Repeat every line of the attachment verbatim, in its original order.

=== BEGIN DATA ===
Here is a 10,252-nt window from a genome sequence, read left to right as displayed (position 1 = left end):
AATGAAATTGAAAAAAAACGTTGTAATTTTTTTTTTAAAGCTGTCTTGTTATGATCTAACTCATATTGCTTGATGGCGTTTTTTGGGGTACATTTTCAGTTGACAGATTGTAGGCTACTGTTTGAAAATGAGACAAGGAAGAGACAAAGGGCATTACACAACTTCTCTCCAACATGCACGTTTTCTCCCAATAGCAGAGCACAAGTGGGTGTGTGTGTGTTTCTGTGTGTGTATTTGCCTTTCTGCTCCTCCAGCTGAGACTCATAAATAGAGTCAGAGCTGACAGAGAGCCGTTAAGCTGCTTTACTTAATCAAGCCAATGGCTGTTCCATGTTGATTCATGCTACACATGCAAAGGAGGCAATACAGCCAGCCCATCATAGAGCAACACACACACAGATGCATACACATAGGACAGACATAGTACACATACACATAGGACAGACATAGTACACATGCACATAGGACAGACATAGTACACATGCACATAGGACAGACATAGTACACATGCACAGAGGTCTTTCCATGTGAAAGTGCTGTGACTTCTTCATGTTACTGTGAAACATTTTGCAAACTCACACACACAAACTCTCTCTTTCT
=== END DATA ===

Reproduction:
Here is a 10,252-nt window from a genome sequence, read left to right as displayed (position 1 = left end):
AATGAAATTGAAAAAAAACGTTGTAATTTTTTTTTTAAAGCTGTCTTGTTATGATCTAACTCATATTGCTTGATGGCGTTTTTTGGGGTACATTTTCAGTTGACAGATTGTAGGCTACTGTTTGAAAATGAGACAAGGAAGAGACAAAGGGCATTACACAACTTCTCTCCAACATGCACGTTTTCTCCCAATAGCAGAGCACAAGTGGGTGTGTGTGTGTTTCTGTGTGTGTATTTGCCTTTCTGCTCCTCCAGCTGAGACTCATAAATAGAGTCAGAGCTGACAGAGAGCCGTTAAGCTGCTTTACTTAATCAAGCCAATGGCTGTTCCATGTTGATTCATGCTACACATGCAAAGGAGGCAATACAGCCAGCCCATCATAGAGCAACACACACACAGATGCATACACATAGGACAGACATAGTACACATACACATAGGACAGACATAGTACACATGCACATAGGACAGACATAGTACACATGCACATAGGACAGACATAGTACACATGCACAGAGGTCTTTCCATGTGAAAGTGCTGTGACTTCTTCATGTTACTGTGAAACATTTTGCAAACTCACACACACAAACTCTCTCTTTCT